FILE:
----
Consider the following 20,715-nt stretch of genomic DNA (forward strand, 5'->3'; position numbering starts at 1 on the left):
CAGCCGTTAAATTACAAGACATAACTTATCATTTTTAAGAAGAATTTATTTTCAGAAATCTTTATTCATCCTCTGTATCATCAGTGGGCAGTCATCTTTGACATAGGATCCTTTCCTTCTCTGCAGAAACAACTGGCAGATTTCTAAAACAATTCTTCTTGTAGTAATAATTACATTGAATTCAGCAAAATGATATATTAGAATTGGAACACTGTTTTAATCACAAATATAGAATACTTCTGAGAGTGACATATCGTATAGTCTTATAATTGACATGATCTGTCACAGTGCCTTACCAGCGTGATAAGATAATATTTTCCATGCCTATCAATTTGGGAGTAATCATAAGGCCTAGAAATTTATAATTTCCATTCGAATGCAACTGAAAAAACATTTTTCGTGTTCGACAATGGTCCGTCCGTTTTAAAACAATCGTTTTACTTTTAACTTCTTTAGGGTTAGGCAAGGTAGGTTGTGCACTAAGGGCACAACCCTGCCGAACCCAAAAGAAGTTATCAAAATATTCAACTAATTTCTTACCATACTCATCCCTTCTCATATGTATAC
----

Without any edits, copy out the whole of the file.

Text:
Consider the following 20,715-nt stretch of genomic DNA (forward strand, 5'->3'; position numbering starts at 1 on the left):
CAGCCGTTAAATTACAAGACATAACTTATCATTTTTAAGAAGAATTTATTTTCAGAAATCTTTATTCATCCTCTGTATCATCAGTGGGCAGTCATCTTTGACATAGGATCCTTTCCTTCTCTGCAGAAACAACTGGCAGATTTCTAAAACAATTCTTCTTGTAGTAATAATTACATTGAATTCAGCAAAATGATATATTAGAATTGGAACACTGTTTTAATCACAAATATAGAATACTTCTGAGAGTGACATATCGTATAGTCTTATAATTGACATGATCTGTCACAGTGCCTTACCAGCGTGATAAGATAATATTTTCCATGCCTATCAATTTGGGAGTAATCATAAGGCCTAGAAATTTATAATTTCCATTCGAATGCAACTGAAAAAACATTTTTCGTGTTCGACAATGGTCCGTCCGTTTTAAAACAATCGTTTTACTTTTAACTTCTTTAGGGTTAGGCAAGGTAGGTTGTGCACTAAGGGCACAACCCTGCCGAACCCAAAAGAAGTTATCAAAATATTCAACTAATTTCTTACCATACTCATCCCTTCTCATATGTATAC